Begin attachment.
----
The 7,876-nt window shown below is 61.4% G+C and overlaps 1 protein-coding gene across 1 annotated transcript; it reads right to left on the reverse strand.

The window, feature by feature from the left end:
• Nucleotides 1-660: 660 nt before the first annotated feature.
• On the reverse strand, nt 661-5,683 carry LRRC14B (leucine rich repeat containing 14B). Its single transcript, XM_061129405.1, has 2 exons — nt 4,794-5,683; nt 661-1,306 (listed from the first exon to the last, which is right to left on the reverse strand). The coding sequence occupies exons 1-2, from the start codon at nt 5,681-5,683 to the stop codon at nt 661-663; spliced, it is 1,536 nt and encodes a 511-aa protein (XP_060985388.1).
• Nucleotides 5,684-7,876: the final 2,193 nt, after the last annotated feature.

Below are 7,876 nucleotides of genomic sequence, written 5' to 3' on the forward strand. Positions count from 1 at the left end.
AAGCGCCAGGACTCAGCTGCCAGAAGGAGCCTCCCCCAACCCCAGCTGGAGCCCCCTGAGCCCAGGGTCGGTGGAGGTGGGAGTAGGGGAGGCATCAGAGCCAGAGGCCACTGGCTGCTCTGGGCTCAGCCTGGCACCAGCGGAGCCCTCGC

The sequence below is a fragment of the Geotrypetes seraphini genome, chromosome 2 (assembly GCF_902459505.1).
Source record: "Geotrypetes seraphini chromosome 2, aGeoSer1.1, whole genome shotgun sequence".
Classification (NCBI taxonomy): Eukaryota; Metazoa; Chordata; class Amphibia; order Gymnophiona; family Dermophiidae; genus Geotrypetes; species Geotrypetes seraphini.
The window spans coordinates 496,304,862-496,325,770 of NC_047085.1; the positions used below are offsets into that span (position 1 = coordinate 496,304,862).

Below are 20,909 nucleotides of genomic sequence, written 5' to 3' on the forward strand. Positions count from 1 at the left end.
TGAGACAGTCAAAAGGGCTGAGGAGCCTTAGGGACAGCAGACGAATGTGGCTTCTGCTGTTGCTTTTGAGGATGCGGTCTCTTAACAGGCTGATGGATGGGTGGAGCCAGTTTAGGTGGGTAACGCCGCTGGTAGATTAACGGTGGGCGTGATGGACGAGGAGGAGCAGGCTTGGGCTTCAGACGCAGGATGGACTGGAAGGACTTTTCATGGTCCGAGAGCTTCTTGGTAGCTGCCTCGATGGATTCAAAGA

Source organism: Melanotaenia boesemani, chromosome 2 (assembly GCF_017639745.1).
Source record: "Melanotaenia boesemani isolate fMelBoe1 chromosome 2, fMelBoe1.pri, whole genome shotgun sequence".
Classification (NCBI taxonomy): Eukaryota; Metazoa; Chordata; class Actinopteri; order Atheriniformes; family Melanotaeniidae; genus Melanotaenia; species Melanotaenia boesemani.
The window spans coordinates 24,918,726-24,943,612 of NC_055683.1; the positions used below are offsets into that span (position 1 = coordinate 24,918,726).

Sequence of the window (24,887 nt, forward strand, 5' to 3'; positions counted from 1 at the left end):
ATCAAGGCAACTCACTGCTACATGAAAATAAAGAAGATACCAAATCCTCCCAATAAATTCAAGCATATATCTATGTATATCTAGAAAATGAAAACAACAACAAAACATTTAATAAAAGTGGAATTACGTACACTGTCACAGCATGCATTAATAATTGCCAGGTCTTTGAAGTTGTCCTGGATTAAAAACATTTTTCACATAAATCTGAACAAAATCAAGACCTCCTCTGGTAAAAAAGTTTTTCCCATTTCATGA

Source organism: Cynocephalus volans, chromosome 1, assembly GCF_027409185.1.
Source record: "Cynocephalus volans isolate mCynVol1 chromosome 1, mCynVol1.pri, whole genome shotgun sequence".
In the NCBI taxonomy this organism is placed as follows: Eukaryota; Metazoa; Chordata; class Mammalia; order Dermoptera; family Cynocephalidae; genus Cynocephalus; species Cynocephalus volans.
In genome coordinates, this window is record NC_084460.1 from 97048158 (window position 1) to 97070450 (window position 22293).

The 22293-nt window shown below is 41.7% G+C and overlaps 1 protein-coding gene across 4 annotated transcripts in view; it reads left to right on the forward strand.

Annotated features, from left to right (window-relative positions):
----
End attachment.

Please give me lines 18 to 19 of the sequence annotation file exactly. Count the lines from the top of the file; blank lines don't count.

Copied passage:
Sequence of the window (24,887 nt, forward strand, 5' to 3'; positions counted from 1 at the left end):
ATCAAGGCAACTCACTGCTACATGAAAATAAAGAAGATACCAAATCCTCCCAATAAATTCAAGCATATATCTATGTATATCTAGAAAATGAAAACAACAACAAAACATTTAATAAAAGTGGAATTACGTACACTGTCACAGCATGCATTAATAATTGCCAGGTCTTTGAAGTTGTCCTGGATTAAAAACATTTTTCACATAAATCTGAACAAAATCAAGACCTCCTCTGGTAAAAAAGTTTTTCCCATTTCATGA